To have that level of access to a general is really unique. I mean, in some ways, we're making "The Darkest Hour." It's rare to be in control rooms and in the bathroom shaving with someone with that much power. It was an incredibly, incredibly unique window both into human nature, but also into warfare. And the viewer knows about the war in Afghanistan and how it all fell apart, but this is a totally new part of the story. I think we owe so much to him for making himself vulnerable at such an incredibly difficult moment in his career and his life. There are a thousand reasons we lost to the Taliban and this film is not an attempt to answer those questions, but one of the reasons why it went so badly was the lost morale after the U.S. left the way it did. And part of General Sadat's job in his position was to motivate his men and to coalesce them into a belief that they could win. He literally had to recruit new soldiers into the army as people were fleeing the battlefield. We tried to capture that story.
Your style doesn't rely on either traditional interviews or voiceovers, but it leaves viewers with a sense that they've been witness to a lot of personal sharing. Your films offer more vulnerability, more intimacy than viewers tend to get in a documentary. Talk about those style choices and how you achieve them.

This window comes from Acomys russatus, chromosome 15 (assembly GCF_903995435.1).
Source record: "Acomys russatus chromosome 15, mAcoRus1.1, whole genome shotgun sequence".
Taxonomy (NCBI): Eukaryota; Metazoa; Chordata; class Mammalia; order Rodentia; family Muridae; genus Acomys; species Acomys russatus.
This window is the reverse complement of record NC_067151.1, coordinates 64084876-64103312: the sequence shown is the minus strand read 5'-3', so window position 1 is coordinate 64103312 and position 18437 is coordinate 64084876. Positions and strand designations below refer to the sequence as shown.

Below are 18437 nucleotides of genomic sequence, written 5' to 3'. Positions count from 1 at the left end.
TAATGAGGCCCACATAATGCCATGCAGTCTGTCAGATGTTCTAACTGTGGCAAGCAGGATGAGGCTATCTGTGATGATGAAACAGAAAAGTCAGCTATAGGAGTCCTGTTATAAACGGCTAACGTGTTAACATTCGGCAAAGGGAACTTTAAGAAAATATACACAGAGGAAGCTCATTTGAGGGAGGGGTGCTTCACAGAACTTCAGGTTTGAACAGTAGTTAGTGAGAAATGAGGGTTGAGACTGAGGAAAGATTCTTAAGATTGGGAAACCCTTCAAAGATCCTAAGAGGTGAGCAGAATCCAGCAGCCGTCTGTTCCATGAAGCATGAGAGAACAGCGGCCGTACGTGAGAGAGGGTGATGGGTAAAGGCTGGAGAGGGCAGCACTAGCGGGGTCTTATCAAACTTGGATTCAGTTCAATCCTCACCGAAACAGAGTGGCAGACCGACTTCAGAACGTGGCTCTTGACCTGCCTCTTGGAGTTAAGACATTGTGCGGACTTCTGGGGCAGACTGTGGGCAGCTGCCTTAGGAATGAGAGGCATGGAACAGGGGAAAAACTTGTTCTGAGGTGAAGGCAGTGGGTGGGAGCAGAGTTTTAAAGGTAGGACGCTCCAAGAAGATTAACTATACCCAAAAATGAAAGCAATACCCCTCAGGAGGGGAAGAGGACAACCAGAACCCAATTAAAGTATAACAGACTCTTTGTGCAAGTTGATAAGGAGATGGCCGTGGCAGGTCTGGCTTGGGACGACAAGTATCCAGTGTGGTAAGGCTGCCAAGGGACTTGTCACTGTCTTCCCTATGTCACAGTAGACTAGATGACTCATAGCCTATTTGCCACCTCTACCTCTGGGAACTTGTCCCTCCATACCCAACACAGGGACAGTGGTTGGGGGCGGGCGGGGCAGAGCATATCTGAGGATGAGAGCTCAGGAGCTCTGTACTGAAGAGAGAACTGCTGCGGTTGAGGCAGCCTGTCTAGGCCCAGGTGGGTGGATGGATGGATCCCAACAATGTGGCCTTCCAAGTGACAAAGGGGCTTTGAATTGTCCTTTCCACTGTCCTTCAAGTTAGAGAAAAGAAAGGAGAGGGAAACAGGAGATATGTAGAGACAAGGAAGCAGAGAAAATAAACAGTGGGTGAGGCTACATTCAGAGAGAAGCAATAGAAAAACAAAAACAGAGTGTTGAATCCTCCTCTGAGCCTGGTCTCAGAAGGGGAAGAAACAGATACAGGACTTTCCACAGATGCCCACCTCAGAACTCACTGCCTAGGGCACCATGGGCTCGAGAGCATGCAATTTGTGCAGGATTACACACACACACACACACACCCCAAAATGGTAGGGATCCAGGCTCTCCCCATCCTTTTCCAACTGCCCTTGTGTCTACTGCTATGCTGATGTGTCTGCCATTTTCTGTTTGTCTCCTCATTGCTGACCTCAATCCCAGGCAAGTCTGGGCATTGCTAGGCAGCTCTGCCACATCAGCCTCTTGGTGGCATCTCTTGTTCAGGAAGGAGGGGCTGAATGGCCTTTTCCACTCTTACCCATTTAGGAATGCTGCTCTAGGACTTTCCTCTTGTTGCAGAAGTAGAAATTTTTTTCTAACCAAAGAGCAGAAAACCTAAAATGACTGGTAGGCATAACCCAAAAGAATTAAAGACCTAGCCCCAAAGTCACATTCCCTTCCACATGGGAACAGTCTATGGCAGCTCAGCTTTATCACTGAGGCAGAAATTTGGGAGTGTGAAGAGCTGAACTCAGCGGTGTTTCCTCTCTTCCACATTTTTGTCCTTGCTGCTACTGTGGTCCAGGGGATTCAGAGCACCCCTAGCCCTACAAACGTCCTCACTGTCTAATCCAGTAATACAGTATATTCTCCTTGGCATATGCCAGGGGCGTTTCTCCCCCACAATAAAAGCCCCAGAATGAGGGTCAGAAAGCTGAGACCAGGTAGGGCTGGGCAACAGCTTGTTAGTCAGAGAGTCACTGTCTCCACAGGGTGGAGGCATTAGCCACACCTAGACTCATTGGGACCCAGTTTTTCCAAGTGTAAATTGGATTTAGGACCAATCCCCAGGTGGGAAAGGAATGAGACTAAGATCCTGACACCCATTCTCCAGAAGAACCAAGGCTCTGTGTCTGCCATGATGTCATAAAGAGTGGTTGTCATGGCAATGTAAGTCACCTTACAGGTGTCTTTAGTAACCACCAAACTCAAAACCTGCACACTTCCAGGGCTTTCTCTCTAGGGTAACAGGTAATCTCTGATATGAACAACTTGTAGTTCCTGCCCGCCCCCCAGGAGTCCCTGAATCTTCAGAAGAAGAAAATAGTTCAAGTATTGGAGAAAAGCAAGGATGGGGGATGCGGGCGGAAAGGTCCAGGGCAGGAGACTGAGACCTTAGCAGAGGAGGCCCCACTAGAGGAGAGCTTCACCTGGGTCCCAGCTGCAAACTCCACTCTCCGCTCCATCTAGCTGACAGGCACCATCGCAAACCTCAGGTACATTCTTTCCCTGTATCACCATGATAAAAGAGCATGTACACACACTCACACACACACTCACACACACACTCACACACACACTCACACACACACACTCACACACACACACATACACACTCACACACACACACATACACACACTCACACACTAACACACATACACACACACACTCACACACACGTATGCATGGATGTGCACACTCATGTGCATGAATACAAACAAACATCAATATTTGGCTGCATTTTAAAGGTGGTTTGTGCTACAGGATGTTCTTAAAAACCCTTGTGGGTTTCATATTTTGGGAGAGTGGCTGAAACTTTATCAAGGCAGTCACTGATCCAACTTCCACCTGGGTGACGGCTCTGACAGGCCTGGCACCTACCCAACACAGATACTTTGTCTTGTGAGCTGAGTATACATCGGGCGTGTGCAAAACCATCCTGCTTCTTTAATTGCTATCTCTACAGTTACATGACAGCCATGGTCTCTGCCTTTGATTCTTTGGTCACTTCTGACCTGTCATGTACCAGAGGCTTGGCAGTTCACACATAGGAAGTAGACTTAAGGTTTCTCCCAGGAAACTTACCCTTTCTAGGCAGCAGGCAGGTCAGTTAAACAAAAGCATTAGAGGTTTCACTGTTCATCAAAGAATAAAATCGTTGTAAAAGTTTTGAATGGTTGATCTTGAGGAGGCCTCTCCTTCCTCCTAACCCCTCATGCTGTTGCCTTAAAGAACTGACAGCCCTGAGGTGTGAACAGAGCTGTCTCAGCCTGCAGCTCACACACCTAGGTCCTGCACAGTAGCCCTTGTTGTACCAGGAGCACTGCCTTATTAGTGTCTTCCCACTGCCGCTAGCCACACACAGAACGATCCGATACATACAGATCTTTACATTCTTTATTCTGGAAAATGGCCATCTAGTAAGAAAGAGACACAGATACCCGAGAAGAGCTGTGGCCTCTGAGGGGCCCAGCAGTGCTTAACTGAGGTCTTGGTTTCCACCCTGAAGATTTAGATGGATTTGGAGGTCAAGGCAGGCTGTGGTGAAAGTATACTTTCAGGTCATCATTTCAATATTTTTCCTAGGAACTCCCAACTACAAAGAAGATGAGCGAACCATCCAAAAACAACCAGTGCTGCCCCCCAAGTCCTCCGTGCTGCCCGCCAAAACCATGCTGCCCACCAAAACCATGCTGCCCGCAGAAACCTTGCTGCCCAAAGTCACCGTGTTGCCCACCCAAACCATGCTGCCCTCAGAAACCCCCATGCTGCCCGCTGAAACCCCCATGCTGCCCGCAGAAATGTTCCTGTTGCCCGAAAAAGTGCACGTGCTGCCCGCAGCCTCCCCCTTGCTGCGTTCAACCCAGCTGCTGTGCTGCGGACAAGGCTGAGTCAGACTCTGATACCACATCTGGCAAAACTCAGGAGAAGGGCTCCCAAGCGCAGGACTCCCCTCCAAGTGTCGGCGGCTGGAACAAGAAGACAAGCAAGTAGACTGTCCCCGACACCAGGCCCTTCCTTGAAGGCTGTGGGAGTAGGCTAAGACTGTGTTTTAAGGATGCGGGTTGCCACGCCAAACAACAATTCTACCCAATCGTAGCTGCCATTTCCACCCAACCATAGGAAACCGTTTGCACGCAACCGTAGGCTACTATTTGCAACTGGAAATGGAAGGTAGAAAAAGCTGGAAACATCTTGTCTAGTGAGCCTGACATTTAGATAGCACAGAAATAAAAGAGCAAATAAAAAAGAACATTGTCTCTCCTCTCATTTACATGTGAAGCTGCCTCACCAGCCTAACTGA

I get criticized for that. The other day someone wrote an amazing review of "Retrograde" and then in the final paragraph complained that it looks like a Hollywood feature because it looks too slick. I just don't understand that. Am I supposed to not hone my craft and grow as an artist? To me, the aesthetics are really important. And you know, my goal always at every step along the way, whether it's shooting or in the edit room, is I want you to feel what it's like to be there. I want you to feel like what it's like to be in the control room as you're calling in an airstrike or drone strike. I want you to feel like what it's like to be in a Blackhawk Helicopter as rockets are being shot at you. I want you to feel what it's like to go to the front lines of a war zone as your country is crumbling and there's a lack of communication and information.